Furthermore, Additional File 11 shows the results of the between-study subgroups analyses. Regarding the influence of the school-aged children’s characteristics, subgroup analyses showed that the program had significantly more effect in physically inactive participants than in those physically active (d = 0.404 vs. 0.170; p = 0.046) for increasing daily MVPA levels. As regards the influence of the intervention programs’ characteristics, programs carried out with a wrist-worn activity tracker were more effective than those with a waist-worn activity tracker (d = 0.413 vs. 0.167; p = 0.021); moreover, programs that did not include any exercise routine were more effective than those that did (d = 0.283 vs. 0.083; p = 0.036). However, for the rest of the between-subgroups comparisons no statistically significant differences were found (p > 0.05). According to heterogeneity analyses, results by subgroups showed homogeneous results (I2 = 0.00–29.06%).

Moreover, meta-regression analyses did not show statistically significant associations between PA status (Q = 0.65; p = 0.420; R2 = 0.00; I2 = 0.00%), number of strategies (Q = 0.06; p = 0.805; R2 = 0.00; I2 = 0.00%), intervention duration (Q = 1.55; p = 0.213; R2 = 0.00; I2 = 0.00%), or participants’ age (Q = 1.84; p = 0.175; R2 = 0.00; I2 = 0.00%) and school-aged children’s daily MVPA levels (Fig. 8).

Fig. 8
figure 8

Meta-regression scatterplots of standard differences in means (d) comparing consumer-wearable activity tracker-based programs effects on daily moderate-to-vigorous physical activity regarding A school-aged children’s physical activity levels, B strategies included in the program, C duration, and D school-aged children’s age

Sensitivity Analyses

The results of the sensitivity analyses for the overall effects sizes carried out with Hedges’ g random-effects model for daily total steps (g = 0.600, 95% CI 0.467–0.732, p < 0.001), MVPA (g = 0.218, 95% CI 0.133–0.302, p < 0.001), total PA (g = 0.150, 95% CI 0.039–0.261, p = 0.008) and SB (g = 0.171, 95% CI 0.038–0.303, p = 0.011) showed the same results as the main analysis carried out with Cohen’s d with a random-effects model. Similarly, overall effects sizes carried out with Cohen’s d with a fixed-effect model for daily total steps (d = 0.434, 95% CI 0.392–0.475, p < 0.001), MVPA (d = 0.220, 95% CI 0.134–0.307, p < 0.001), total PA (d = 0.151, 95% CI 0.038–0.264, p = 0.009) and SB (d = 0.172, 95% CI 0.039–0.305, p = 0.011) also showed the same results as the main analysis with the random-effects model.

Finally, results of the Cohen’s d with a random-effects model separately for randomized controlled trial design compared with non-randomized controlled trial design showed greater effects in randomized controlled trials for daily total steps (d = 0.859 vs. 0.465; p = 0.004). However, no statistically significant differences were found for MVPA (p = 0.104) or total PA (p = 0.328). Regarding SB, all the included studies were randomized controlled trials and the comparison could not be performed.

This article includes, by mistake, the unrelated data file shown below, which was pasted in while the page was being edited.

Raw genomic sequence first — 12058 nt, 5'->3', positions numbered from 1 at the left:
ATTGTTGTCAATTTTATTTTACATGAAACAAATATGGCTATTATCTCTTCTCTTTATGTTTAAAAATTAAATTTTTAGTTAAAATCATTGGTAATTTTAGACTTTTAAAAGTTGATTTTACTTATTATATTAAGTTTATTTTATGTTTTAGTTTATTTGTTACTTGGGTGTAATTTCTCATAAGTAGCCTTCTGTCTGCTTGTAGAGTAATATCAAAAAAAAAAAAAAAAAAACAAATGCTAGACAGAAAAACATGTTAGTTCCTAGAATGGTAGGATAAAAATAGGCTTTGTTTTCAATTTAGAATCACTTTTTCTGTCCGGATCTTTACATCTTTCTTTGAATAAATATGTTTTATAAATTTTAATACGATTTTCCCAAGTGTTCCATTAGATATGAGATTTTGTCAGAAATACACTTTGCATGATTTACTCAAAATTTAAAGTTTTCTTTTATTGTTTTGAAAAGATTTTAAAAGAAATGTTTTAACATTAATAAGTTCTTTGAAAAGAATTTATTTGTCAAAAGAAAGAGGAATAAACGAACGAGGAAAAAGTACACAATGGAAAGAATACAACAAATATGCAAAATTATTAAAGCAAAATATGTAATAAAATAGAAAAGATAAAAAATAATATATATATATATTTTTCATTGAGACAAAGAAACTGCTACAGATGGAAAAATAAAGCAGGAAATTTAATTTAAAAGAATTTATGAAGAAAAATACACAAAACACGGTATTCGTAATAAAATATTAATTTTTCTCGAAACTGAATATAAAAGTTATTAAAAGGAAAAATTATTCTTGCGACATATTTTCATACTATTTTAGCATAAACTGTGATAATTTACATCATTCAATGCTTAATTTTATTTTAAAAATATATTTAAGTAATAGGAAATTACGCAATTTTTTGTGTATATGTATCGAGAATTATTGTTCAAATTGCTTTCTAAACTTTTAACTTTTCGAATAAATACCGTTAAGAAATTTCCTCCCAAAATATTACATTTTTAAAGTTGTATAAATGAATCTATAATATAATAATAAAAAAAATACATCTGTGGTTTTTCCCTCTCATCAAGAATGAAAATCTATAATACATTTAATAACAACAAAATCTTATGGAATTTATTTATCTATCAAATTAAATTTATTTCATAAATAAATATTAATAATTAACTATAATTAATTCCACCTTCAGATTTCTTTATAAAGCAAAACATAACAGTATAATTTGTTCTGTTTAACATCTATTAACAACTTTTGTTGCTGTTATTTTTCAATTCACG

Discussion

Overall Effects of Consumer-Wearable Activity Tracker-Based Programs

The present systematic review and meta-analysis synthesizes the evidence to date about the effectiveness of consumer-wearable activity tracker-based programs on daily objectively measured PA and SB among apparently healthy school-aged children [20, 21, 43,44,45, 52,53,54,55, 60,61,62,63,64,65,66,67,68,69,70,71,72,73,74,75,76,77,78,79,80,81,82,83,84,85,86,87,88,89,90,91,92,93,94]. The overall results showed that the consumer-wearable activity tracker-based programs brought about significant moderate improvements in school-aged children’s daily total steps, and small but significant improvements in daily MVPA levels after the intervention program. However, regarding daily levels of total PA the effect was trivial. Therefore, the use of a consumer-wearable activity tracker as a motivation tool for young people is strongly recommended to reduce the high levels of physical inactivity among school-aged children [8]. However, the intervention programs seem not to reduce the school-aged children’s SB.

These results agree with similar previous meta-analyses carried out in adults [24,25,26]. Firstly, regarding daily total steps, all previous reviews found improvements, although they seem greater in the present systematic review (d = 0.612 vs. 0.240–0.449; D = 1,692.79 vs. 950.54). Regarding changes in actual units, adding 1,000 steps per day, which is equivalent to a 10% increase within the recommended 10,000 steps per day [19, 95], has been shown to be a significant and clinically meaningful change related to a substantial reduction of the risk of all-cause mortality in the adult population [96, 97]. Therefore, although there is no such evidence in studies carried out with school-aged children, the increase of 1,692.79 daily steps obtained in the present meta-analysis might be considered an important and meaningful change considering the existing evidence with adults. Moreover, with reference to MVPA, similar improvements in daily levels of MVPA were obtained (d = 0.220 vs. 0.270; D = 5.583 vs. 6.160). With reference to changes in actual units, to our knowledge, there is no clinical evidence of a link between changes in minutes involved in MVPA and health outcomes in any population. However, extrapolating the results obtained as a percentage of the international recommendations (i.e., 60 min of MVPA per day [4]), the obtained results (i.e., 5.6 min) represent almost a 10% increase. Therefore, considering the same reasoning explained above with daily total steps, these changes in daily levels of MVPA may also be considered clinically significant.